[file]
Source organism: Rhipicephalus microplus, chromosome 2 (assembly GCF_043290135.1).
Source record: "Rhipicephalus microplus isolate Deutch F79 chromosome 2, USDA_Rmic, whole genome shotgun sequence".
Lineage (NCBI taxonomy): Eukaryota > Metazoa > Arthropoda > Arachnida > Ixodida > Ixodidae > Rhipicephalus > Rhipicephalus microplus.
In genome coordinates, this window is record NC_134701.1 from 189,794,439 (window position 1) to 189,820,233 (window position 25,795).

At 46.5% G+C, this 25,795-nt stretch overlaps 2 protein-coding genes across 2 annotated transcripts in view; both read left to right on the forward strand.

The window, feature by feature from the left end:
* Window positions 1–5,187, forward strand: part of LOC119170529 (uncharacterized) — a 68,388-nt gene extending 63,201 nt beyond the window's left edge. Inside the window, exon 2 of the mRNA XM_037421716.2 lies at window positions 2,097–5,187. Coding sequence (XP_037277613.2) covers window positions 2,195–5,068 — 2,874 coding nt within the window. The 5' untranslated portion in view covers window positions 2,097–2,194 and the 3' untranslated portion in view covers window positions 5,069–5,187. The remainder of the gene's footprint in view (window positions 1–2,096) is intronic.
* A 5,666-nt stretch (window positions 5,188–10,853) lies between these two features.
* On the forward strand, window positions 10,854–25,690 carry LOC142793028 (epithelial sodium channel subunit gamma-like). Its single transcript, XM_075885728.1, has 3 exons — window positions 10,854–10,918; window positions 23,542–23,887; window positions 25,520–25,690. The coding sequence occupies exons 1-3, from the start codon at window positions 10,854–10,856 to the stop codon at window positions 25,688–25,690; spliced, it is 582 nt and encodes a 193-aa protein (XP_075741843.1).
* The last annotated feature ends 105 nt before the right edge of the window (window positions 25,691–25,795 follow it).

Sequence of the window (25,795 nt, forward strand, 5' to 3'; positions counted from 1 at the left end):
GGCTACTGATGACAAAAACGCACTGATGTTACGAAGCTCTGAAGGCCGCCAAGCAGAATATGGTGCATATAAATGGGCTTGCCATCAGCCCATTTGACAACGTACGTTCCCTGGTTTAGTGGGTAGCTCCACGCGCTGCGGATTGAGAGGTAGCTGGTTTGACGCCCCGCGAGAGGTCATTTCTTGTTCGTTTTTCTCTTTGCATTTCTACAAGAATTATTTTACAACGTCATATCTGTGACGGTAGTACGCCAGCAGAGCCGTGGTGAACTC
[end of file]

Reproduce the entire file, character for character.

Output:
Source organism: Rhipicephalus microplus, chromosome 2 (assembly GCF_043290135.1).
Source record: "Rhipicephalus microplus isolate Deutch F79 chromosome 2, USDA_Rmic, whole genome shotgun sequence".
Lineage (NCBI taxonomy): Eukaryota > Metazoa > Arthropoda > Arachnida > Ixodida > Ixodidae > Rhipicephalus > Rhipicephalus microplus.
In genome coordinates, this window is record NC_134701.1 from 189,794,439 (window position 1) to 189,820,233 (window position 25,795).

At 46.5% G+C, this 25,795-nt stretch overlaps 2 protein-coding genes across 2 annotated transcripts in view; both read left to right on the forward strand.

The window, feature by feature from the left end:
* Window positions 1–5,187, forward strand: part of LOC119170529 (uncharacterized) — a 68,388-nt gene extending 63,201 nt beyond the window's left edge. Inside the window, exon 2 of the mRNA XM_037421716.2 lies at window positions 2,097–5,187. Coding sequence (XP_037277613.2) covers window positions 2,195–5,068 — 2,874 coding nt within the window. The 5' untranslated portion in view covers window positions 2,097–2,194 and the 3' untranslated portion in view covers window positions 5,069–5,187. The remainder of the gene's footprint in view (window positions 1–2,096) is intronic.
* A 5,666-nt stretch (window positions 5,188–10,853) lies between these two features.
* On the forward strand, window positions 10,854–25,690 carry LOC142793028 (epithelial sodium channel subunit gamma-like). Its single transcript, XM_075885728.1, has 3 exons — window positions 10,854–10,918; window positions 23,542–23,887; window positions 25,520–25,690. The coding sequence occupies exons 1-3, from the start codon at window positions 10,854–10,856 to the stop codon at window positions 25,688–25,690; spliced, it is 582 nt and encodes a 193-aa protein (XP_075741843.1).
* The last annotated feature ends 105 nt before the right edge of the window (window positions 25,691–25,795 follow it).

Sequence of the window (25,795 nt, forward strand, 5' to 3'; positions counted from 1 at the left end):
GGCTACTGATGACAAAAACGCACTGATGTTACGAAGCTCTGAAGGCCGCCAAGCAGAATATGGTGCATATAAATGGGCTTGCCATCAGCCCATTTGACAACGTACGTTCCCTGGTTTAGTGGGTAGCTCCACGCGCTGCGGATTGAGAGGTAGCTGGTTTGACGCCCCGCGAGAGGTCATTTCTTGTTCGTTTTTCTCTTTGCATTTCTACAAGAATTATTTTACAACGTCATATCTGTGACGGTAGTACGCCAGCAGAGCCGTGGTGAACTC